Common Airbag Problems After Deployment
When talking about common airbag problems after deployment, the path of the conversation will rely heavily on the year, make and model of the automobile. This sector of the auto industry has little standardization. Not only do similar parts have different names from different companies, but service procedures vary greatly between manufacturers and models. As an example, the main airbag module on some cars needs to be replaced after an accident. On others, they can be reset. On the latest Chrysler vehicle the inflatable restraint controller resets automatically after the needed parts are replaced. This article provides valuable information about basic system operation and what needs to be performed before the vehicle returns to service.
Airbags on Newer Cars
On newer vehicles, the airbag modules are often separate from the inflation assembly also containing the igniter and nylon bag. Some advanced vehicles are equipped with an ASDM (airbag sensing diagnostic monitor) that is capable of holding enough energy to fully operate for up to 30 minutes, even if the main battery cables have been damaged or disconnected. Other companies have this stored energy in a device called a DERM (diagnostic energy reserve module). Extra caution during service is required when these systems are utilized.
Airbags on Older Automobiles
With first-generation systems on older vehicles, the module is located in the steering wheel for the driver side and in the dash panel for the front passenger side. This one-piece assembly will have to be replaced after the bags deploy, along with some other inflatable restraint components. I-CAR provides a list used by professional damage estimators listing parts needing to be replaced or inspected after an airbag deployment. This list is a PDF document covering 1995 airbag systems on passenger cars.
How the Airbag Inflates
In order for the bag to become inflated within a few milliseconds, it’s necessary to perform a controlled explosion through a device called an igniter assembly. At the center of the igniter is the squib that actually produces a spark. Voltage is applied through the squib which has a pair of electrical pins with an air gap. An arc jumps across the two pins igniting a canister of gas which facilitates its rapid expansion inflating the airbag.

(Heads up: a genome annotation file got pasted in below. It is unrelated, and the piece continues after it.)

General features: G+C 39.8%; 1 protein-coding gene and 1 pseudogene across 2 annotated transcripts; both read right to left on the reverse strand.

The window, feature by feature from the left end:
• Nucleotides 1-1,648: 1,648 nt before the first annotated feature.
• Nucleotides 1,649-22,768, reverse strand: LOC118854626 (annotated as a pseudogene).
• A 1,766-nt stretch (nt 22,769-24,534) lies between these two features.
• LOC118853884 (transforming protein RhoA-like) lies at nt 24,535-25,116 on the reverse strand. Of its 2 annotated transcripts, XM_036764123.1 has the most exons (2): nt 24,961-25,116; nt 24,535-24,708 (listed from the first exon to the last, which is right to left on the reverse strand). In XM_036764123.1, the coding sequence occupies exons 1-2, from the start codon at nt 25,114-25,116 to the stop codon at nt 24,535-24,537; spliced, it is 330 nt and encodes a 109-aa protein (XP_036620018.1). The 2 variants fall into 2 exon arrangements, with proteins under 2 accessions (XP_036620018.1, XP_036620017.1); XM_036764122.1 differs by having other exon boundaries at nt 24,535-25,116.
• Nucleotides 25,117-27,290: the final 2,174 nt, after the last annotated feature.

After the Crash Event
If the determination has been reached that the automobile will be repaired, proper service of the airbag system is important. Procedures should be verified by the driver before the vehicle is returned to normal operation. Using a front end collision, with moderate damage as an example, we’ll concentrate on the deployed passenger and driver front airbags. These components are replaceable and should be sourced from reliable suppliers. It’s recommended to use brand-new factory replacement parts when possible.On vehicles built from the model year 2000 and newer, an example of the costs involved would be about $300 per airbag plus labor. On older vehicles, where the module is included as part of the bag assembly, these costs can be as much as doubled. Other parts of the SIR (supplemental inflatable restraint) system will often need replacing as well. The clock spring coil, Crash sensors in the area that sustained damage, along with the control module are a few examples. There are a lot of variables involved in a collision situation as insurance companies paying for the repairs can get involved and try to hold down total costs.
Verifying Proper Operation
After all the repairs are complete, the driver can perform a simple diagnostic test. When the ignition key is turned on, the airbag or SIR light should be illuminated as a self diagnostic test is run. This light should then go out and stay out while driving. If the light doesn’t come on at all with the ignition key on, the system is not ready to deploy. If the light stays on or is flashing, this is an indication that diagnostics are needed. When the light is on steady or flashing the airbag might not deploy in a collision situation.
Event deployment is performed by the igniter contained in the inflation assembly and is responsible for starting a chemical reaction that inflates the airbag. This is typically accomplished through an explosive release of nitrogen gas although other types are used by different manufacturers. Argon and Nitrogen are currently the most common. After repairs are made and the system is restored to its original condition, car owners should review service procedures performed at the shop. Drivers can check proper operation before they hit the road by verifying the airbag light is operating as per design intent.